It is always the case with mediators that they must represent both parties. The priests and Levites who ministered in the tabernacle were chosen to represent men to God and God to men; This they did imperfectly. However, in the New Testament God and man are brought together in Jesus Christ the Son of God. We read in I Timothy 2:5, For there is one God, and there is one mediator between God and men, the man Christ Jesus. Here the people identify themselves with the Levites by the laying on of hands and now they are offered to God by the waving. Waving was a common way under the Mosaic system for indicating that sacrifice was rendered to God. The people themselves waved their offerings as in Leviticus 7:29 & 30, Say to the Israelites: “Anyone who brings a fellowship offering to the Lord is to bring part of it as their sacrifice to the Lord. With their own hands they are to present the food offering to the Lord; they are to bring the fat, together with the breast, and wave the breast before the Lord as a wave offering.” The priests also waved the sacrifices that they brought as in Leviticus 9:18-21, He slaughtered the ox and the ram as the fellowship offering for the people. His sons handed him the blood, and he splashed it against the sides of the altar. But the fat portions of the ox and the ram—the fat tail, the layer of fat, the kidneys and the long lobe of the liver— these they laid on the breasts, and then Aaron burned the fat on the altar. Aaron waved the breasts and the right thigh before the Lord as a wave offering, as Moses commanded. The wave offering is mentioned twice in our text in verses 11-14, Aaron is to present the Levites before the Lord as a wave offering from the Israelites, so that they may be ready to do the work of the Lord. “After the Levites lay their hands on the heads of the bulls, use the one for a sin offering to the Lord and the other for a burnt offering, to make atonement for the Levites. Have the Levites stand in front of Aaron and his sons and then present them as a wave offering to the Lord. In this way you are to set the Levites apart from the other Israelites, and the Levites will be mine. The final sentence tells us what the waving represented, namely, that the Levites like the sacrifices were being presented to the Lord exclusively for His service. In Jesus we have a priest, as sacrifice, and a temple builder, so he supplies to us everything that was symbolized in the Levitical system.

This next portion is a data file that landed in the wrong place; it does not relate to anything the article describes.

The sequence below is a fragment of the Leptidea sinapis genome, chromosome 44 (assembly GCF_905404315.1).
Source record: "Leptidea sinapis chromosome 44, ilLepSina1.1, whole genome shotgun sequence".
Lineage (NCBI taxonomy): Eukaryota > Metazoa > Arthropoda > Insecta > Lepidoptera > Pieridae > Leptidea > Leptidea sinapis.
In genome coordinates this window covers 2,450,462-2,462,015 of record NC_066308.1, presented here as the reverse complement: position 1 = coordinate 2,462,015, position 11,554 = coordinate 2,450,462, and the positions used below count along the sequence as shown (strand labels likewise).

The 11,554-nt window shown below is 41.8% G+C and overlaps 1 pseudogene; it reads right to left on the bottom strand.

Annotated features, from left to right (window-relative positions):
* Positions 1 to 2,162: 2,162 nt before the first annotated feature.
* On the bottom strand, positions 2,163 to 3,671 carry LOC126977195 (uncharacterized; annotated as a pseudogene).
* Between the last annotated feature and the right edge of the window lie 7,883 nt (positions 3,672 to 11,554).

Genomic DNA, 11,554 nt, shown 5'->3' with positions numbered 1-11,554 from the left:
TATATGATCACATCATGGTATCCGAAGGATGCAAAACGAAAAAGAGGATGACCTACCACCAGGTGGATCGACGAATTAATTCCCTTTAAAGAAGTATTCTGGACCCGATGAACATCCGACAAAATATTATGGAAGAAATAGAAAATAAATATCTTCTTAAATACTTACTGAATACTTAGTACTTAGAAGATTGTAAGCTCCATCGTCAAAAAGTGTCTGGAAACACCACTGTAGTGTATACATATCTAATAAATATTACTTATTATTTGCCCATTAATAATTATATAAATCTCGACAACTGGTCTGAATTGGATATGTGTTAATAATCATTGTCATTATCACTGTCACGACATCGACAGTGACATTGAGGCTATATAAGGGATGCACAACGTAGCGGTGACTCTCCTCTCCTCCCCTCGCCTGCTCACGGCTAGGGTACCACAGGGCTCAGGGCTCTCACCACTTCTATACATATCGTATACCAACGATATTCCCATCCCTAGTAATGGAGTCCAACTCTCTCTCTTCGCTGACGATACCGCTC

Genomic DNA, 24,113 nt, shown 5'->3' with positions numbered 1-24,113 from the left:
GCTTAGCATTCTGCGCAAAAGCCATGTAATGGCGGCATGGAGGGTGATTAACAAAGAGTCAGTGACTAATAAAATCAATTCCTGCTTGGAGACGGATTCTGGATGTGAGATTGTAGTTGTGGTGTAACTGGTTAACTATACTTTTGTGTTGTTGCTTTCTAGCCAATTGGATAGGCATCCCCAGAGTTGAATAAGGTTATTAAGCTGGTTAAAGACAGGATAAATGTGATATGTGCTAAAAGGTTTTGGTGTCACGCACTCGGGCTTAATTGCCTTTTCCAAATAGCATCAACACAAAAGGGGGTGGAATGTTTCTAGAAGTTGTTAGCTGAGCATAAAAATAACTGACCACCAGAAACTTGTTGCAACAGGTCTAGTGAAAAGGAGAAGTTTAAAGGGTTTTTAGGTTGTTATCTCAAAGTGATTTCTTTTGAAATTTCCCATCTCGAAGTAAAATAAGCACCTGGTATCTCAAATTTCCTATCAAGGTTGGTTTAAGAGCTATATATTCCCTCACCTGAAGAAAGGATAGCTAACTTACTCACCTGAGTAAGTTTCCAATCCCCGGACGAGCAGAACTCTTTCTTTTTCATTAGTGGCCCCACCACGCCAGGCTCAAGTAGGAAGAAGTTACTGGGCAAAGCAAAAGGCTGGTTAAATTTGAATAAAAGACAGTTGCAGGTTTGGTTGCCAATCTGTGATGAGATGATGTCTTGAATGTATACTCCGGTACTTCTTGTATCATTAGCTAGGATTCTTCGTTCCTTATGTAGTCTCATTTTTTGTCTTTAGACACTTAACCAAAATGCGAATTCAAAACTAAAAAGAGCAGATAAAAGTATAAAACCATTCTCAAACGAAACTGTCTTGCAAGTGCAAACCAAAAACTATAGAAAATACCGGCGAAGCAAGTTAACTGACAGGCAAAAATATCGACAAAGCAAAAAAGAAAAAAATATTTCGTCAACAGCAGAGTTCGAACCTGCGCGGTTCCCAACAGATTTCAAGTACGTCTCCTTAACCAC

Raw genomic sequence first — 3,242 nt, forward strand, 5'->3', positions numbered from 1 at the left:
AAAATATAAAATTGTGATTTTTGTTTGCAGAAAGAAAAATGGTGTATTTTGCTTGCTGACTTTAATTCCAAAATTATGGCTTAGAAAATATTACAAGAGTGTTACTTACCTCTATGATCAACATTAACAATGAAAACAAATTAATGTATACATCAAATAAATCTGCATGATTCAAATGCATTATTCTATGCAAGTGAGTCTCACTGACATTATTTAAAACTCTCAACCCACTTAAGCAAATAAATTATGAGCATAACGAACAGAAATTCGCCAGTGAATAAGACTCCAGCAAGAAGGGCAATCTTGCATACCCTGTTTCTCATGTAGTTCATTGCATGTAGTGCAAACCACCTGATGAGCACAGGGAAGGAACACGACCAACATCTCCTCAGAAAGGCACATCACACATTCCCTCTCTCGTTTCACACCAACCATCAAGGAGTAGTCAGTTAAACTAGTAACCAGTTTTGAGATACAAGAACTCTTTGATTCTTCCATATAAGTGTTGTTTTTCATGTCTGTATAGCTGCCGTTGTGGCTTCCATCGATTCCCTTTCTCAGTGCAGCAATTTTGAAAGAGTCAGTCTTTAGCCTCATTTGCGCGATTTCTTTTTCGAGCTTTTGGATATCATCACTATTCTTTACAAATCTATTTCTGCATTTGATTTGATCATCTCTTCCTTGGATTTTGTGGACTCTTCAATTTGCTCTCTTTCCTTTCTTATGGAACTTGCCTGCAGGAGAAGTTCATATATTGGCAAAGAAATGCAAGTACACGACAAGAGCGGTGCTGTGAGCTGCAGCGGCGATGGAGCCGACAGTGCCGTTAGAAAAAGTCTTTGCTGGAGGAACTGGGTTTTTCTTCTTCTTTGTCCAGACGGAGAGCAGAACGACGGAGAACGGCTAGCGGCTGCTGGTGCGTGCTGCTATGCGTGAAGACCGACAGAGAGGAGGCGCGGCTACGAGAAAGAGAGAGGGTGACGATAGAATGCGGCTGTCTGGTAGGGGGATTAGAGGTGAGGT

Now having been prepared and offered, the Levites are welcomed to the work of the tabernacle in verses 20-26, Moses, Aaron and the whole Israelite community did with the Levites just as the Lord commanded Moses. The Levites purified themselves and washed their clothes. Then Aaron presented them as a wave offering before the Lord and made atonement for them to purify them. After that, the Levites came to do their work at the Tent of Meeting under the supervision of Aaron and his sons. They did with the Levites just as the Lord commanded Moses. The Lord said to Moses, “This applies to the Levites: Men twenty-five years old or more shall come to take part in the work at the Tent of Meeting, but at the age of fifty, they must retire from their regular service and work no longer. They may assist their brothers in performing their duties at the Tent of Meeting, but they themselves must not do the work. This, then, is how you are to assign the responsibilities of the Levites.” Once all the preliminary measures had been taken in accord with God’s commandment through His servant Moses, the Levites commence their work. They ministered at the tent of meeting. They went in only after the priests had covered all he holy objects according to instructions. They preserved the integrity of the tabernacle , guarding it against unwarranted intrusion which is called here “keeping the charge” of the tabernacle. They tended to most of the duties of the sacred dwelling having to do with transport. This latter responsibility required age limitations. 25 was the age of instruction, and training and 30 was the age of assuming duties. 50 was the retirement age, not from the office, but from the “regular” duties which were strenuous. Those who say that the Bible says nothing about retirement are wrong, however they are right in spirit because they did not leave their jobs but were reassigned lighter duties such as doorkeepers. In Psalm 84:10 David writes, Better is one day in your courts than a thousand elsewhere; I would rather be a doorkeeper in the house of my God than dwell in the tents of the wicked. One might infer from that verse that it was a menial task, but in Psalm 84 David is longing for the temple of the Lord. He wishes to be lifted up, not humiliated. To be a doorkeeper in God’s House was an inestimable and awesome privilege. The doorkeeper guarded the sacred things. The doorkeeper preserved life and holiness by excluding those who did not belong and admitting those who did. He was a guardian and according to Hebrews 8:5 he was in the Old Testament a “shadow” of the Heavenly, the reality of which is found in the New. His duties in guarding the treasury and the sacred environs are virtually identical to the duties of an elder in the spiritual temple, the Church of Jesus  Christ. David’s first attempt to return the Ark of the Covenant recaptured from the Philistines, to Israel had failed because he had tried to bring it back the wrong way, it had been left in the house of Obededom. For the three months it was there. and Obededom’s house experienced tremendous blessing. When David came to take it to the tent he had set up on Mt Zion for it, Obededom followed it. He became a doorkeeper in David’s Tabernacle, living in the glory of God’s presence. Finally I would leave you with the thought that the ministry of the doorkeeper on earth was to both guard and reveal God’s glory! According to Ezekiel’s visions, this is the same job that the mighty cherubim do. They are the Heavenly guardians around the Throne of God, and revealers of His glory. In Isaiah 6 these are the attendees at the throne who chant day and night, holy, Holy, Holy.